Holidays are a wonderful time for seeing friends and family. Here are some tips from the American Veterinary Medical Association to help keep your furry family members safe and healthy during this holiday season.
Avoid feeding dogs and cats table scraps. During meals, don’t let your dog sit under the table where children may drop or slip them food. Gravy, meat fat, and poultry skin can cause life-threatening conditions like pancreatitis and gastrointestinal problems. Bones can splinter and create bowel obstructions.
Keep holiday decorations away from pets as they often consume them. For example, cats sometimes eat tinsel, which can cause an intestinal blockage serious enough to require surgery.
Don’t let your pets climb the Christmas tree. If the tree falls over, it could injure your pet. Consider tying the tree to the ceiling or a doorframe securing it with fishing line.
Keep chocolate away from pets. While it is a holiday staple for many people, chocolate contains theobromine, which is toxic to dogs and cats. The darker the chocolate the more dangerous it is to pets.
Be wary of baked goods and sweets around pets. Often they are too rich for pets. In addition, xylitol, an artificial sweetener often found in baked goods, candy, and chewing gum, has been linked to liver failure and death in dogs.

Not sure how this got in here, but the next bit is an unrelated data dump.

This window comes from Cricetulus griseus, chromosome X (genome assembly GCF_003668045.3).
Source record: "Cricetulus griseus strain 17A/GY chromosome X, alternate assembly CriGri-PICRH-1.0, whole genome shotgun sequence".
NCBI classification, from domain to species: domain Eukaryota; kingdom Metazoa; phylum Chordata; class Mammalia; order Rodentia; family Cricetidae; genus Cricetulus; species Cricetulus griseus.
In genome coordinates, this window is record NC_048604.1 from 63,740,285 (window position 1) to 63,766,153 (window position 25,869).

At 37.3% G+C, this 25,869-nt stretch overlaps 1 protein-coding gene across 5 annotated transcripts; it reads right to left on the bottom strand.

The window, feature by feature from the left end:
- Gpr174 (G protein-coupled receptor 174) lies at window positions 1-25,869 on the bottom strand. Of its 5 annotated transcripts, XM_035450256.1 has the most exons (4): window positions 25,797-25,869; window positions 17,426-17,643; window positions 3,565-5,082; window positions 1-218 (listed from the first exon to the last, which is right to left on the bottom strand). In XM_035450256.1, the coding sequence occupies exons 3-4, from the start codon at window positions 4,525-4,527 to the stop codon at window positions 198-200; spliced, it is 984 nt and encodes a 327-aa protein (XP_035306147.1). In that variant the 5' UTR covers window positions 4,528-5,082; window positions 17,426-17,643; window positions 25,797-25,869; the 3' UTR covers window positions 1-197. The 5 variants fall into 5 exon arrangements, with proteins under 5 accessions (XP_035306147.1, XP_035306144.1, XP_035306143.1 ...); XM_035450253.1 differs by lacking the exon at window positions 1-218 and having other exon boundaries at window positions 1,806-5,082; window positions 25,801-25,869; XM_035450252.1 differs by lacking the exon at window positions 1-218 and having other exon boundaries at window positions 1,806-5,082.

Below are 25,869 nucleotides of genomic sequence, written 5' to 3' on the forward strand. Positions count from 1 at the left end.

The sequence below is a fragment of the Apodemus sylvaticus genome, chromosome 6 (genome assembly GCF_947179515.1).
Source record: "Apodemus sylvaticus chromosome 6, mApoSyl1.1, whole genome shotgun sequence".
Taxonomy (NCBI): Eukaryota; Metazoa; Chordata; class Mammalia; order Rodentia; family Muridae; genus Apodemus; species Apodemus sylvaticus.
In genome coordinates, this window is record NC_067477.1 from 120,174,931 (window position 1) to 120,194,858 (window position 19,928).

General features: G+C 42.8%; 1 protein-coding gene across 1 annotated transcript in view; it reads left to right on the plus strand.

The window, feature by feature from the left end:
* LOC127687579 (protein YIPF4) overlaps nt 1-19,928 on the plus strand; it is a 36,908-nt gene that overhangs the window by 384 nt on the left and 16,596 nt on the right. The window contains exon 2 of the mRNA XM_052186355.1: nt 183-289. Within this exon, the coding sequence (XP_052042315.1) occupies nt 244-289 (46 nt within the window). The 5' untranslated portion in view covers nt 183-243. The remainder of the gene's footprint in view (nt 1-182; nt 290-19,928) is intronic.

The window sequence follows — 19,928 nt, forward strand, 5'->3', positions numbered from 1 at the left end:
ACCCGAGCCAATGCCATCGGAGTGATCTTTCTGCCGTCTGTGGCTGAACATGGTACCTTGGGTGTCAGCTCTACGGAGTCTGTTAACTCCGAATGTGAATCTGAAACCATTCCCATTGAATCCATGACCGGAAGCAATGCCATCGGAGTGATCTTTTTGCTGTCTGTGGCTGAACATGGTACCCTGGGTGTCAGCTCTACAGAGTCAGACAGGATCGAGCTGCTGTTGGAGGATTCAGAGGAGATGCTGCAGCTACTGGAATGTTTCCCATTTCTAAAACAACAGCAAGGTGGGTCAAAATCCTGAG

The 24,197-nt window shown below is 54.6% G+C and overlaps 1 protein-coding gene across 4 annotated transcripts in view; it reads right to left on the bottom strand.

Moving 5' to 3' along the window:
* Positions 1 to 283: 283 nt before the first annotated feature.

Flowers, table centerpieces, fireplace adornments, and other festive plants are another common holiday trimming that can result in an emergency veterinary visit. Amaryllis, mistletoe, balsam, pine, cedar and holly are on the dangerous holiday plant list. If consumed they can be poisonous to pets. Poinsettias can be troublesome as well.
Unplug holiday decorations when you are not around. Cats and dogs are sometimes tempted to chew electrical cords. This could lead to pet injuries or even a fire.
When company comes calling, remember your pets may not be so welcoming. If your pets prefer solitude, put them in a safe, quiet place away from the festivities.
The holidays are a wonderful time of year to enjoy family and friends, which includes your four-legged family members. Keep everyone safe and healthy this holiday season.
by Elisabeth Giedt, DVM
Veterinary Viewpoints is provided by the faculty of the OSU Veterinary Medical Hospital. Certified by the American Animal Hospital Association, the hospital is open to the public providing routine and specialized care for all species and 24-hour emergency care, 365 days a year.